As a leader within the mathematical sciences communities, CBMS will make justice, equity, diversity, and inclusion fundamental to our mission of service, and commit ourselves to creating safe, humanizing, and fertile spaces for all mathematicians to flourish.

We will work together, as colleagues of different races, genders, and other social identities, to analyze and document practices and policies that disparately affect the access of some members of our community to participate fully in and benefit from the professional life of our member associations.

We pledge to collaborate across organizations, both within and beyond the mathematical sciences, to pursue policies and practices that lead to equity, diversity, and inclusion for all members of our community, and to commit resources to support those efforts.

To hold ourselves accountable, we will regularly share our progress with each other and the communities we represent. This will allow us to highlight and build on productive actions member organizations have taken and provide models for future progress.

As leaders in our disciplines, we recognize that this work is not a singular effort, but requires ongoing partnership as we iterate toward the just mathematical sciences community we envision. We pledge to continue to engage in dialogue with one another about systemic inequities and to collaborate on solutions.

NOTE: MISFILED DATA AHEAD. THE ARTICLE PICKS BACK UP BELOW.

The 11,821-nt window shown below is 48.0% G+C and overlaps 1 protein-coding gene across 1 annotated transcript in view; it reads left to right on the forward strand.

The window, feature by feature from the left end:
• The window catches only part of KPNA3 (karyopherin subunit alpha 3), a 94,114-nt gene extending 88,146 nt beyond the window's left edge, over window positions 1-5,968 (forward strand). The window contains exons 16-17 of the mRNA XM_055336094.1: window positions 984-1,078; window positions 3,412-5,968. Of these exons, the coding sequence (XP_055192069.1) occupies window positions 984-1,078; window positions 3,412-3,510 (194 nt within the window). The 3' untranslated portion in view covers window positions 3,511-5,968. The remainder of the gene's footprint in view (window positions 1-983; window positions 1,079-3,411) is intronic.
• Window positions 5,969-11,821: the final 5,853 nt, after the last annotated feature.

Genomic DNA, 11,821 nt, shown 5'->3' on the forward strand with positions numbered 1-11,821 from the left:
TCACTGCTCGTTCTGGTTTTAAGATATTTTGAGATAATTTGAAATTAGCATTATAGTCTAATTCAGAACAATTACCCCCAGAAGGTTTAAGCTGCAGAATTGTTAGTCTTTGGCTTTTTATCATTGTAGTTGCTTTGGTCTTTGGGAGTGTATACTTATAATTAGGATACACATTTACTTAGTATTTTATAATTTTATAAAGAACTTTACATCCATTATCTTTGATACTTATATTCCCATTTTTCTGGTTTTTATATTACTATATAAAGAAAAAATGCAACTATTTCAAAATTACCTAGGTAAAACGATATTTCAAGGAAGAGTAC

Through this statement, we embrace our vision for an equitable, diverse, and inclusive professional community; acknowledge the mathematical sciences community’s culpability in racism, sexism, and other forms of unjust policies and behavior; and commit ourselves to action and accountability in service of that vision.

Healthy workplaces often require difficult and emotionally charged engagements.  As the mathematics community grows and transitions, AWM strives to be a place where such conversations can take place constructively. We acknowledge that each of us carries assumptions and personal histories that may lead to difficult interactions as we are confronted with them. We recognize that some of us are deeply affected by certain issues in our community, and may not wish to have discussions about them.